Dr. Overman Discusses Updated Findings of CheckMate-142 in Patients With MSI-H mCRC

Michael J. Overman, MD
Published: Thursday, Jan 19, 2017


Michael J. Overman, MD, medical oncologist, Department of Gastrointestinal Medical Oncology, Division of Cancer Medicine, The University of Texas MD Anderson Cancer Center, discusses updated results from the CheckMate-142 trial, which investigated nivolumab (Opdivo) alone or in combination with ipilimumab (Yervoy) in patients with DNA mismatch repair deficient/microsatellite instability high (MSI-H) metastatic colorectal cancer (mCRC).
 
The updated findings, which reflect further duration of patient evaluation, support the early findings of the study, Overman says. The findings showed a high stable disease response rate in patients treated in the study, with two-thirds of the patients demonstrating clinical benefit. Overman explains that more than 80% of patients who responded to the treatment are still on therapy and maintaining the benefits.
 
This data is very exciting for the field, Overman says, as the responses seem to be very durable.
 
The updated results also included data on the relevant clinical factors in biomarkers. The results showed that responses to treatment were irrespective of PD-L1 expression, BRAF mutation, and clinical history of Lynch syndrome.

<<< View more from the 2017 GI Cancers Symposium

Michael J. Overman, MD, medical oncologist, Department of Gastrointestinal Medical Oncology, Division of Cancer Medicine, The University of Texas MD Anderson Cancer Center, discusses updated results from the CheckMate-142 trial, which investigated nivolumab (Opdivo) alone or in combination with ipilimumab (Yervoy) in patients with DNA mismatch repair deficient/microsatellite instability high (MSI-H) metastatic colorectal cancer (mCRC).
 
The updated findings, which reflect further duration of patient evaluation, support the early findings of the study, Overman says. The findings showed a high stable disease response rate in patients treated in the study, with two-thirds of the patients demonstrating clinical benefit. Overman explains that more than 80% of patients who responded to the treatment are still on therapy and maintaining the benefits.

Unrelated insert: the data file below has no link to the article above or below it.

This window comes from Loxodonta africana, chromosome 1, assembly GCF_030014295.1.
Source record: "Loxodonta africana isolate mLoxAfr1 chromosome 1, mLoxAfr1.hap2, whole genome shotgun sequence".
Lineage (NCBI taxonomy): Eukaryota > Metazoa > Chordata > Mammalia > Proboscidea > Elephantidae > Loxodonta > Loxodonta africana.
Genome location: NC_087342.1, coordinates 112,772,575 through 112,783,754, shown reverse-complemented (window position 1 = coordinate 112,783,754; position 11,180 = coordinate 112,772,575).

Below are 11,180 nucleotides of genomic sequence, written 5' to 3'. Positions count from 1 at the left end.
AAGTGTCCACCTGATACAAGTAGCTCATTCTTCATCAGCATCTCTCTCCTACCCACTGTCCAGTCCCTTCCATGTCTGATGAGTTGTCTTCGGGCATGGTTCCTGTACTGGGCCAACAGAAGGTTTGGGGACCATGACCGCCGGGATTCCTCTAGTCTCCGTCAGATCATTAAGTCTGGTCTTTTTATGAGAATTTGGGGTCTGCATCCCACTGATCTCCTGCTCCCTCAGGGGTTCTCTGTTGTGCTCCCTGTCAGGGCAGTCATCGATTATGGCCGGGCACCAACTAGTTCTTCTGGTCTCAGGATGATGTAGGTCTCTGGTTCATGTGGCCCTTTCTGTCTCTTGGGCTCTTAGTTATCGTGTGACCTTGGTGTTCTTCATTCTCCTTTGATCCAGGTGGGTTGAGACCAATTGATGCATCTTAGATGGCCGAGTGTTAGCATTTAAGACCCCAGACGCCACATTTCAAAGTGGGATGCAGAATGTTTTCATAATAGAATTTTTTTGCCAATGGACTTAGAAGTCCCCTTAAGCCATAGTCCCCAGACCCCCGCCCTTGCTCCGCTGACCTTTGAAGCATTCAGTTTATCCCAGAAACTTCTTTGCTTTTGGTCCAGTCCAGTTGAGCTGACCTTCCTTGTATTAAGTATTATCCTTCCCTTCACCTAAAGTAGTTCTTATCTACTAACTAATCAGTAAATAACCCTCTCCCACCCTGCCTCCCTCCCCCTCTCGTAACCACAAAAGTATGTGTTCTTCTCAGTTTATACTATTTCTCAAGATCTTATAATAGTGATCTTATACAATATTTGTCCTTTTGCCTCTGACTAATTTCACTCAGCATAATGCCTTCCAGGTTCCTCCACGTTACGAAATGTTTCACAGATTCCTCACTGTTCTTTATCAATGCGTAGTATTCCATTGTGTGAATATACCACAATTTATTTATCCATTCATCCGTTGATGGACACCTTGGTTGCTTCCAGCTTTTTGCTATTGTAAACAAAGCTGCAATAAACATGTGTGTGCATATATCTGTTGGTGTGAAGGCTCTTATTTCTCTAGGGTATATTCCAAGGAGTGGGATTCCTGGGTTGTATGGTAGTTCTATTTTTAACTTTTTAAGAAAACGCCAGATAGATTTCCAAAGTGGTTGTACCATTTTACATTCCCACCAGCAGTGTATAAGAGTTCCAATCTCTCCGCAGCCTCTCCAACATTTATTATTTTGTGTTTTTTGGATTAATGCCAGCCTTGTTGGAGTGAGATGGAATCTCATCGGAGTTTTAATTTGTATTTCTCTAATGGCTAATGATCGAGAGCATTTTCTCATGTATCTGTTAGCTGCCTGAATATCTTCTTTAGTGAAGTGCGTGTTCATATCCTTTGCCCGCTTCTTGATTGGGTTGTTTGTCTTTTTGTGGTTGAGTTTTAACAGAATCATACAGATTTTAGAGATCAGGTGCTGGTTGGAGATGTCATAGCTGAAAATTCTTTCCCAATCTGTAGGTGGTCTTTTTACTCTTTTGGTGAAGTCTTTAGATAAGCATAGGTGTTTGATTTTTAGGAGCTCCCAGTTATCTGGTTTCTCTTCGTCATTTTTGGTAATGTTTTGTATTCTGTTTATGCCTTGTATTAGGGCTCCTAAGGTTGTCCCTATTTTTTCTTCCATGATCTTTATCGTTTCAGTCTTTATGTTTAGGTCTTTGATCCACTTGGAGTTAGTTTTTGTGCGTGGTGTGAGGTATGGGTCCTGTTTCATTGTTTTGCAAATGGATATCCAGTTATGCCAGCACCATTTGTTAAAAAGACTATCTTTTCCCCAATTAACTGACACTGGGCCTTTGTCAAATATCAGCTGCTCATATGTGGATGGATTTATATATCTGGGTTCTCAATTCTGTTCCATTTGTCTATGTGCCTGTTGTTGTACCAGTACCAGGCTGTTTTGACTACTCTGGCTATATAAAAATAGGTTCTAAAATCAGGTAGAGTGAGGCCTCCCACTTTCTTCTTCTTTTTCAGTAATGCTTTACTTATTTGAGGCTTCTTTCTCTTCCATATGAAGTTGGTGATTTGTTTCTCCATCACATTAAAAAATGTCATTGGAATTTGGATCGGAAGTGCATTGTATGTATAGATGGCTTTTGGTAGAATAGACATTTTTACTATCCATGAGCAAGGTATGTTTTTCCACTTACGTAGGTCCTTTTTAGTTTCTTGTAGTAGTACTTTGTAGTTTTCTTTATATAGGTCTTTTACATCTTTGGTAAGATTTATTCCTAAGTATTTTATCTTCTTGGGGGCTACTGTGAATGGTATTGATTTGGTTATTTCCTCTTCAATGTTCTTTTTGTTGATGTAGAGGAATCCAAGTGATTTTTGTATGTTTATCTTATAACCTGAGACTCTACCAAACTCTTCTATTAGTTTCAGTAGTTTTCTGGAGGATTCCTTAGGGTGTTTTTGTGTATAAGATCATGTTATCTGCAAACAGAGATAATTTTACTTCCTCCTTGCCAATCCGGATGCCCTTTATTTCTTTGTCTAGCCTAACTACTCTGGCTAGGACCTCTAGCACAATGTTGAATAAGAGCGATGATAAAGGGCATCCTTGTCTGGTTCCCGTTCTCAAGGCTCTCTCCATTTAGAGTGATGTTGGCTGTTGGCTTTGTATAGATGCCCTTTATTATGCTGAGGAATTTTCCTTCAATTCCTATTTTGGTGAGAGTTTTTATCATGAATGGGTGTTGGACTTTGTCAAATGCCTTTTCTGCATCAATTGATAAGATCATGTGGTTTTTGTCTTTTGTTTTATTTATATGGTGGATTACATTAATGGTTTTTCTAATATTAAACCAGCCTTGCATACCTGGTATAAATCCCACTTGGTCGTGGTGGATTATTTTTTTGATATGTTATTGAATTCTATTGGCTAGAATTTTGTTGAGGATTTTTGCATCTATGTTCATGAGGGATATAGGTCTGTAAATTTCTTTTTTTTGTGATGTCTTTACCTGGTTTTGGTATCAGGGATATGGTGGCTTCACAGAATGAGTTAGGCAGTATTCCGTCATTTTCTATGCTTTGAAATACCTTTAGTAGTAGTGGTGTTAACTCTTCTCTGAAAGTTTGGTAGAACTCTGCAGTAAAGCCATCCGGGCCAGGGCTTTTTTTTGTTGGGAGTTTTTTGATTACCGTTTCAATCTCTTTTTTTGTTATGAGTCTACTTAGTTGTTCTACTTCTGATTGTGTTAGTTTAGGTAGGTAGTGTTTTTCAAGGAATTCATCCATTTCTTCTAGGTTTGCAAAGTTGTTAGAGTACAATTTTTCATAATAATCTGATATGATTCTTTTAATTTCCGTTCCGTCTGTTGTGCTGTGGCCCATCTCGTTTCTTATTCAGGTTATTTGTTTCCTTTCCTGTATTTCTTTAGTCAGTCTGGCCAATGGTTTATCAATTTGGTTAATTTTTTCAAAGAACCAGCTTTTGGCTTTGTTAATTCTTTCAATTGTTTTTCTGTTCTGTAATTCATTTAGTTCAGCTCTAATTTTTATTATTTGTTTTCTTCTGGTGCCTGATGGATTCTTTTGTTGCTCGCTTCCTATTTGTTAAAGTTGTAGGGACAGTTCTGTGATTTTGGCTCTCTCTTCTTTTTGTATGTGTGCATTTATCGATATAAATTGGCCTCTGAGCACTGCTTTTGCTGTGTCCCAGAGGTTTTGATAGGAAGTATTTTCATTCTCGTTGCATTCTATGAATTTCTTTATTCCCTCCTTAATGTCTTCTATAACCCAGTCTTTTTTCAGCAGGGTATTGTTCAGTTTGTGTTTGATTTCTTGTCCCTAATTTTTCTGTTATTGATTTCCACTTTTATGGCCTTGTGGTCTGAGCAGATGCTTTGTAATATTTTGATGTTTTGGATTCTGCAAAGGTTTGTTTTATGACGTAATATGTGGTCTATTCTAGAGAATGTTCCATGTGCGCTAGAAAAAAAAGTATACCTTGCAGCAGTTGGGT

This data is very exciting for the field, Overman says, as the responses seem to be very durable.
 
The updated results also included data on the relevant clinical factors in biomarkers. The results showed that responses to treatment were irrespective of PD-L1 expression, BRAF mutation, and clinical history of Lynch syndrome.

<<< View more from the 2017 GI Cancers Symposium

View Conference Coverage
OncLive SAP
Online CME Activities
TitleExpiration DateCME Credits
Cancer Summaries and Commentaries™: Update from Chicago: Advances in the Treatment of Breast CancerJul 31, 20181.0
Community Practice Connections™: The Next Generation in Renal Cell Carcinoma Treatment: An Oncology Nursing Essentials WorkshopJul 31, 20181.5
Publication Bottom Border
Border Publication
External Resources

MJH Associates
American Journal of Managed Care
Cure
MD Magazine
Oncology Nursing News
Pharmacy Times
Physicians' Education Resource
Physician's Money Digest
Specialty Pharmacy Times
TargetedOnc
OncLive Resources

Articles
Blogs
Conference Coverage
OncLive TV
Peer Exchange
Publications
Specialties
Web Exclusives


About Us
Advertise
Advisory Board
Careers
Contact Us
Forgot Password
Press Releases
Privacy Policy
Terms & Conditions
 
Intellisphere, LLC
2 Clarke Drive
Suite 100
Cranbury, NJ 08512
P: 609-716-7777
F: 609-939-0221

Copyright OncLive 2006-2018
Intellisphere, LLC. All Rights Reserved.
 
x